In this episode of 101 Questions Church Planters Ask, host Danny Parmelee answers the question, “Should Pastors Opt Out of Social Security?” Listen above, or read below for a summary of this episode’s key takeaways.



You need a religious objection to receiving social security benefits in order to opt out. IRS Form 4361 says,

I certify that I am conscientiously opposed to, or because of my religious principles I am opposed to, the acceptance (for services I perform as a minister, member of a religious order not under a vow of poverty, or Christian Science practitioner) of any public insurance that makes payments in the event of death, disability, old age, or retirement; or that makes payments toward the cost of, or provides services for, medical care. (Read the entire form here)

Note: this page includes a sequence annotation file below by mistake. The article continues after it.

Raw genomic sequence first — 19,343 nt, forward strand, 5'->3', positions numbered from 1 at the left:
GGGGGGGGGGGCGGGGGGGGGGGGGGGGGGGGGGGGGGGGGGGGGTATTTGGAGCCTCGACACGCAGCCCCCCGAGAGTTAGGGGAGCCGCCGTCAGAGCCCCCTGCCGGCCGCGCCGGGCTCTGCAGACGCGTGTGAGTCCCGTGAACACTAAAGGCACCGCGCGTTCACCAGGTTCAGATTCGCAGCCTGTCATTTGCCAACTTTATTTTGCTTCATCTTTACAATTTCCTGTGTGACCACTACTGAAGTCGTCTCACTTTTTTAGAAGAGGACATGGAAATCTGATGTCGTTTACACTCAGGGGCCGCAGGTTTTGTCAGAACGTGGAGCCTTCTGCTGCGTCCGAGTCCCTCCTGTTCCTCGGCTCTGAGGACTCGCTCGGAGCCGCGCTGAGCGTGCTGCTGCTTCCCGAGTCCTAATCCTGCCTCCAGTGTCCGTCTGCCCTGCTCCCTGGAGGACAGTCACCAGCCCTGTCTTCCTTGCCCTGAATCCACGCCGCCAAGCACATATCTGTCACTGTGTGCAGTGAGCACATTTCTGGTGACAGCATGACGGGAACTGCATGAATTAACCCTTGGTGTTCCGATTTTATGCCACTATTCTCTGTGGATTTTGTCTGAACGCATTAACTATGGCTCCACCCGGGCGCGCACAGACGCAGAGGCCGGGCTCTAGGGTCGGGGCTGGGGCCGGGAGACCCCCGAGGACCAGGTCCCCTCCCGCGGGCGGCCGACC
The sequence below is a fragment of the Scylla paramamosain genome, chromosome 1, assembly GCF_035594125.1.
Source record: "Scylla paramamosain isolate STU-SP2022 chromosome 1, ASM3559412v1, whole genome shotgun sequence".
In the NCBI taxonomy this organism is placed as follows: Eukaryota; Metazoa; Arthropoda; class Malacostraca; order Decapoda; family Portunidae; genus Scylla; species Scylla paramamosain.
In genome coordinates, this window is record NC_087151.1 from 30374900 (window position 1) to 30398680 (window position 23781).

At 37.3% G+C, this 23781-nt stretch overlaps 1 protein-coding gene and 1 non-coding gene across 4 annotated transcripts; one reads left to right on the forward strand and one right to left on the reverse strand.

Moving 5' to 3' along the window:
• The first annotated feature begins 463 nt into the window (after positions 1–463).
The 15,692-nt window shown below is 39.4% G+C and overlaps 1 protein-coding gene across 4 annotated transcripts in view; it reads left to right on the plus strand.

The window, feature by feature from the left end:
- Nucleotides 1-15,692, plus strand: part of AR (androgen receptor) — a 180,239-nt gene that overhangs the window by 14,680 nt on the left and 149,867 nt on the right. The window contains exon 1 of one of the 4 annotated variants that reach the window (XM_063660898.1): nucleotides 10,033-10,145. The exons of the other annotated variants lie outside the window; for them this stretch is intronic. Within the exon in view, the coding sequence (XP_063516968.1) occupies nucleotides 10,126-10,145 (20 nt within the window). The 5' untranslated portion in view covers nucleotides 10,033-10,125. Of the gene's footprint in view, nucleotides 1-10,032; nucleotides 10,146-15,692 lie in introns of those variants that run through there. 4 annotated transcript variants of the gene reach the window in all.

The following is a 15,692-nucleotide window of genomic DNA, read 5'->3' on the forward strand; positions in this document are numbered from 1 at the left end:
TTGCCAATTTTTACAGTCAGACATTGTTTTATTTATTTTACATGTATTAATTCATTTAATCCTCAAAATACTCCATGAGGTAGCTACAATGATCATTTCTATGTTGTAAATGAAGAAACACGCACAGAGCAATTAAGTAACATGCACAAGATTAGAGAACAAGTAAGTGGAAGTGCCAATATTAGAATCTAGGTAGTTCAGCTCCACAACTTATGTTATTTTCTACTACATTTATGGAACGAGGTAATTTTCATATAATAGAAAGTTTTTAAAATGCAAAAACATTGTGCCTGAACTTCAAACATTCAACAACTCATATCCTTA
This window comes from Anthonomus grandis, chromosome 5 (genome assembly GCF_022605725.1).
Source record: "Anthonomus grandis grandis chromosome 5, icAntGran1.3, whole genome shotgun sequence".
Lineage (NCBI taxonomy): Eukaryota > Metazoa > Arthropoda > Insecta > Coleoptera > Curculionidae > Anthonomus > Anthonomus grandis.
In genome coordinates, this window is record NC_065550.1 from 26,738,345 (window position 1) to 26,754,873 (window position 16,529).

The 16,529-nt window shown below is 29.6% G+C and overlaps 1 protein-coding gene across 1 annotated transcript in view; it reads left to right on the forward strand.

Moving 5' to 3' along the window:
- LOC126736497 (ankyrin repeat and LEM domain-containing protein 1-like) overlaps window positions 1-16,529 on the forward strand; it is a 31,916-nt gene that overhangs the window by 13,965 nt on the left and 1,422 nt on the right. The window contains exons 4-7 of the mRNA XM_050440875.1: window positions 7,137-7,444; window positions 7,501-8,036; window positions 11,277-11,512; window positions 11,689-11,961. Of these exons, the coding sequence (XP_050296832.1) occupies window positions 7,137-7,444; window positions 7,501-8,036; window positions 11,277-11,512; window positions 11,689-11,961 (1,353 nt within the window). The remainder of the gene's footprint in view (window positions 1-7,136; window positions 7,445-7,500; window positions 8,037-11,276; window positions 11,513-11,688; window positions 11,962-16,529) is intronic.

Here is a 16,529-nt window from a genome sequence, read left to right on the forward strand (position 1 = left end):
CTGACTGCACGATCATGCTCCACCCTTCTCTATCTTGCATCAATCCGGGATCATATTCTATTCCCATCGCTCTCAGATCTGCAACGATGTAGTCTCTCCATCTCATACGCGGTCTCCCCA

So while it is more financially advantageous to opt out of social security and, say, invest in the market instead, the question of opting out of social security is not about whether or not it is a “good investment.” It is a question of asking yourself, “Am I truly ‘conscientiously opposed to’ making social security payments, or receiving social security benefits?”

Consider asking yourself the following questions in advance of your decision to opt out of social security:

1. Was I conscientiously opposed to accepting a COVID stimulus check, or PPE program benefits? If you accepted those benefits, then likely not.

2. Will you be able to preach and teach with consistency in your message, when you preach to your people about honesty and integrity in finances and taxes? Consider Jesus being corned by the pharisees on paying the imperial tax to Caesar, and His response.

 While we live on this earth, we are caught in a tension. There will be systems and structures in this world– taxes being one of them– that we have to live within and operate within. Our true allegiance is to the Lord’s Kingdom, and Jesus calls us to live on this earth with patience, integrity, love and grace.

So my opinion? Just pay it.